‘Primum non-nocere’ (non-maleficence) is one of the foundational ethical principles in medicine, and only therapies that are of real benefit to the patient should be proposed. In this context of resource scarcity, the challenge is to blend patient-centred medicine and community-centred medicine. Only in this way can the most vulnerable people be protected, including people living with disabilities. Even for the allocation of scarce resources in triage, people living with disabilities should be treated based on the equality of opportunities and non-discrimination, in accordance with the United Nations Charter of the Rights of Persons with Disabilities. Reasonable accommodation must also be applied in triage and care.
To this purpose, the National Health Service in the UK has developed clinical guidelines to support the management of patients with a learning disability and autism during the COVID-19 pandemic.42
On behalf of The Italian scientific committee of the Charter of Rights of People Living with Disabilities in Hospital and the Italian Disabled Advanced Medical Assistance Centres,43 the authors suggest the following criteria for allocating scarce resources to people living with disabilities:
The principles of non-discrimination, equality, equality of opportunity, reasonable accommodation and the right to health under the CRPD must always be considered and applied.
For people living with disabilities, the risk of death from respiratory failure is greater compared with the general population.4 44–46
It is necessary to consider the impact of intensive care treatments on near-term survivability and overall prognosis for that specific patient with a disability.47
Long-term survival is not an acceptable parameter to determine whether to withhold or withdraw life support treatments.48
Intellectual disability alone should not be accepted as an exclusion criterion.
The expected quality of life of people living with disabilities and QALY should not be relied on.
Usefulness to society cannot be accepted as the only criterion.
People living with disabilities, even those with intellectual disabilities, should be involved in the decision-making processes according to their understanding and decision-making skills; this satisfies the legitimate request ‘Nothing about us without us’.
Allow visits to caregivers of hospitalised people living with disabilities. Many hospitals have very restrictive policies. The caregiver is an indispensable tool to understand the needs (eg, pain) and wishes of the patient better in the context of shared decision making or supported decision making.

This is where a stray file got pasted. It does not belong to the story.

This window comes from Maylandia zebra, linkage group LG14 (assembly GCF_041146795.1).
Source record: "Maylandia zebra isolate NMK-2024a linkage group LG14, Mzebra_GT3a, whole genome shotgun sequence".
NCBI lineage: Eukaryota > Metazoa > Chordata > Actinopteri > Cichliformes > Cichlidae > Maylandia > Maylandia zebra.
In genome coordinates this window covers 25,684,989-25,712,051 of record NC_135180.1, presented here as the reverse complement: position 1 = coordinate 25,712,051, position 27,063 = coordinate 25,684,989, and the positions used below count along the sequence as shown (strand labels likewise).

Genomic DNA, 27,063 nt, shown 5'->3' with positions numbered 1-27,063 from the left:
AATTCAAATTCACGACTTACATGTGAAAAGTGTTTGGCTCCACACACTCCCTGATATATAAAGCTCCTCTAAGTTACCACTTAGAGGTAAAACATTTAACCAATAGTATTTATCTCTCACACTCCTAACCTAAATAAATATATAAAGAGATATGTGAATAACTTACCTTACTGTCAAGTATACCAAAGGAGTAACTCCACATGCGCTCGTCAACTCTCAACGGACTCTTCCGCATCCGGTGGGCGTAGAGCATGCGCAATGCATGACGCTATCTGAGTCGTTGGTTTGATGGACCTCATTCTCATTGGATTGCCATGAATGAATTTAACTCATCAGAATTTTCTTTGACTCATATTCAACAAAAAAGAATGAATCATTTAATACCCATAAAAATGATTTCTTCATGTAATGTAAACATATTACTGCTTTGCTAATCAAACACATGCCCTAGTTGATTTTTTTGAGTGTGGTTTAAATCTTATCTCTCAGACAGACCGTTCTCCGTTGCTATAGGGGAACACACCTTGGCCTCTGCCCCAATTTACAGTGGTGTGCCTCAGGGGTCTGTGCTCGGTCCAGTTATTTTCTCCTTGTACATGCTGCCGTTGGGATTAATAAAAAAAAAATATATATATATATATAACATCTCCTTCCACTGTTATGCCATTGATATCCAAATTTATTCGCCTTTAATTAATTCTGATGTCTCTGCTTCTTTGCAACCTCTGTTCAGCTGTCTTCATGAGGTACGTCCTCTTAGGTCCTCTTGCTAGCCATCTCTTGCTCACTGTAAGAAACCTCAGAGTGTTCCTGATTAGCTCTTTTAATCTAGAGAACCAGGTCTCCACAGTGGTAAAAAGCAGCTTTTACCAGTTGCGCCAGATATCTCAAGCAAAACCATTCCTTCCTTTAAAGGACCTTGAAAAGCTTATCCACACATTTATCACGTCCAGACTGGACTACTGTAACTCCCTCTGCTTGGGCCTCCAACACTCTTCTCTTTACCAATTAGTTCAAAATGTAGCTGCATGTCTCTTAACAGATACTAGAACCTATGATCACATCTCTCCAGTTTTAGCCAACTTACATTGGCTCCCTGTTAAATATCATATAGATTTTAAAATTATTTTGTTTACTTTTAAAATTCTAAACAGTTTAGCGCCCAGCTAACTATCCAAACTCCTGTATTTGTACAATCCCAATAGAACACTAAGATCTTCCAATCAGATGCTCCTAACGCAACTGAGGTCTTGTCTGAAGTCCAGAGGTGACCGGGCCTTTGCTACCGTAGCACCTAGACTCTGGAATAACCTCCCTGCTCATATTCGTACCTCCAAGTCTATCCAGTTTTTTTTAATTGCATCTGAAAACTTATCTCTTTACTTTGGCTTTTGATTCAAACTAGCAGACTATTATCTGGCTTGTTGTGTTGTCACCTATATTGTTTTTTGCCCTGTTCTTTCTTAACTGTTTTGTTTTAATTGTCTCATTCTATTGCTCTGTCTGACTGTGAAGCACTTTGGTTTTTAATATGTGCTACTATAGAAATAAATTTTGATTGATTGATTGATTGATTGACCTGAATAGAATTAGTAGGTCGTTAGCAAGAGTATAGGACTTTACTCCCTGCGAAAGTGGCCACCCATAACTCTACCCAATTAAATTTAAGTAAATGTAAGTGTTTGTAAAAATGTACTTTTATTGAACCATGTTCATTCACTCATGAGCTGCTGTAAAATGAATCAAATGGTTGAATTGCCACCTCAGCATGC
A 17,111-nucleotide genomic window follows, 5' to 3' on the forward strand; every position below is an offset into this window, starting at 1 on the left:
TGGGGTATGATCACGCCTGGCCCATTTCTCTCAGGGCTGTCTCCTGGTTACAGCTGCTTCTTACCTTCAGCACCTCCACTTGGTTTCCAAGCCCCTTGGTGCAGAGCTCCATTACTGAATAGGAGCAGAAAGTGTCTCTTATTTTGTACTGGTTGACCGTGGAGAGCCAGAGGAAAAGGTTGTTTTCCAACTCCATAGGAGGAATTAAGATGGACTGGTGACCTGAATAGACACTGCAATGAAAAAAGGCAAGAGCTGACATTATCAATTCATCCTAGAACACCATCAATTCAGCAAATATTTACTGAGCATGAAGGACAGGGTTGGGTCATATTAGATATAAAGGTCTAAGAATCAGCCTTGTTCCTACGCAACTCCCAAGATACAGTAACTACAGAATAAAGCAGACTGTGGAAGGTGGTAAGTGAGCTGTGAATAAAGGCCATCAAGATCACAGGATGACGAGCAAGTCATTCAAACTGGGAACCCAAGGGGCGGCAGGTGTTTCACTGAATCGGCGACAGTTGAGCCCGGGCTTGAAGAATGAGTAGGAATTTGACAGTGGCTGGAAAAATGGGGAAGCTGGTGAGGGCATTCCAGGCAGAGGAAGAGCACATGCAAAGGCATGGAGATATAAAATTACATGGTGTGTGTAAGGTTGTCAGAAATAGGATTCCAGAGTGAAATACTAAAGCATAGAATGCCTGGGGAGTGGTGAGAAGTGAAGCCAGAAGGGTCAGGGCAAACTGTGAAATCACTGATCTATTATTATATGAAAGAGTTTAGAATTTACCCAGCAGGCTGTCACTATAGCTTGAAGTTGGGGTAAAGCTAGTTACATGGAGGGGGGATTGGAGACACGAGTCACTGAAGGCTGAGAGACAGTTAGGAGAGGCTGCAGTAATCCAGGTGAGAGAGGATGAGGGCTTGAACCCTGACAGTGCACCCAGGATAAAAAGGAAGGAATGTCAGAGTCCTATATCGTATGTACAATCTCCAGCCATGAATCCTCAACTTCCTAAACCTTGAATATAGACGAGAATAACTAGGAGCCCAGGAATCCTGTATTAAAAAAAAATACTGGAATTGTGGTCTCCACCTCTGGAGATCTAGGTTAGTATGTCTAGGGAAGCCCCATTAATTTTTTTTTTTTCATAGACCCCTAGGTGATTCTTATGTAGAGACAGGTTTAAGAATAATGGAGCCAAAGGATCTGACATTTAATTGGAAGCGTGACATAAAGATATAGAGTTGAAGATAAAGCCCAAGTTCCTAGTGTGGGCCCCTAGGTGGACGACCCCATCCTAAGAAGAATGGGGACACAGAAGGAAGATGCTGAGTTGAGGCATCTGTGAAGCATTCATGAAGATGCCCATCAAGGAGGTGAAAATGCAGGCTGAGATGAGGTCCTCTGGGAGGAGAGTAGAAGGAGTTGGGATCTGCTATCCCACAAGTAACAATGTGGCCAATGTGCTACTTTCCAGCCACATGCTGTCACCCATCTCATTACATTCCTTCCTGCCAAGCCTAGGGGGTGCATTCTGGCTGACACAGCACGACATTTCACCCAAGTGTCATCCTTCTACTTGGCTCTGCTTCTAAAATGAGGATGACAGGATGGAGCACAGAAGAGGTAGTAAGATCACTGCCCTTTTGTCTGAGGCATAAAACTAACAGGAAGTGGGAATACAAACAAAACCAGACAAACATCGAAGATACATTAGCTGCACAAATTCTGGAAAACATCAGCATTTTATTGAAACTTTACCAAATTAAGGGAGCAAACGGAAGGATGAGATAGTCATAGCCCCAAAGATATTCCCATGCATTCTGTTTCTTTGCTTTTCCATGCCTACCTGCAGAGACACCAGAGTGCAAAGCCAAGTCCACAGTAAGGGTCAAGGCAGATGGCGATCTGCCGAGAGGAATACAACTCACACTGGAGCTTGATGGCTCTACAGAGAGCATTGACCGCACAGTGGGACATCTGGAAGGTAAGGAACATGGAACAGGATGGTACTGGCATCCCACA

If there are the conditions to undertake or suspend a specific treatment, palliative care must be guaranteed.
Advanced care planning is a useful tool to identify the best therapeutic strategy and decision for every patient.
These associations are promoting actions for these criteria’s dissemination and acceptance both from a cultural and regulatory point of view.
Persons with disabilities do not have special rights but do need special tools that guarantee the rights they share with every other people. The CRPD states these universal rights and prescribes various tools for assuring them: principles of non-discrimination, equality, equality of opportunity, the right to health and reasonable accommodation. However, we found that the ethics underlying most recommendations and guidelines for allocating scarce health resources may be based on principles that discriminate against persons with disabilities.
While it is not easy, it is necessary to try to save the specificity of medical care for each patient and the value of each human life even in the current pandemic. We also believe that during a crisis and when dealing with scarcity of resources, the proportionality of treatment should guide decision making.49 50 The ‘principle of therapeutic proportionality’ affirms the moral obligation to provide patients with treatments that preserve a relationship of due proportion between the means employed and the end sought. The benefits and risks associated with the treatment, the expected outcomes, the burdens in terms of quality of life and the physical and moral strength of the individual patient must be considered for this assessment. The authors believe that for an individual patient, in a certain context, the benefits should outweigh the burdens in terms of risks and complications of treatment, quality of life, and physical and moral strength.
The shift from person-centred to community-centred medicine offers both risks and opportunities: the interests of the individual are sacrificed for the safety and health of the community, and this may especially affect the most vulnerable people. However, privileging the health of an entire community can also be a tool to protect the most vulnerable ones included within the community, but this can only happen if the community treats these people as full members. Recommendations and guidelines for the allocation of scarce health resources need to consider the rights of the most vulnerable, including people with disabilities; in particular, they must always apply the principle of reasonable accommodation.
Data availability statement
There are no data in this work.
Contributors NP: conception and design of paper; drafting the article or revising it; providing intellectual content of critical importance to the work described; and final approval of the version to be published. VD: conception and design of study; drafting the article or revising it; and final approval of the version to be published. SC, ELP, MB, MLS and FG: drafting the article or revising it; providing intellectual content of critical importance to the work described; and final approval of the version to be published.
Funding The authors have not declared a specific grant for this research from any funding agency in the public, commercial or not-for-profit sectors.
Competing interests None declared.
Provenance and peer review Not commissioned; externally peer reviewed.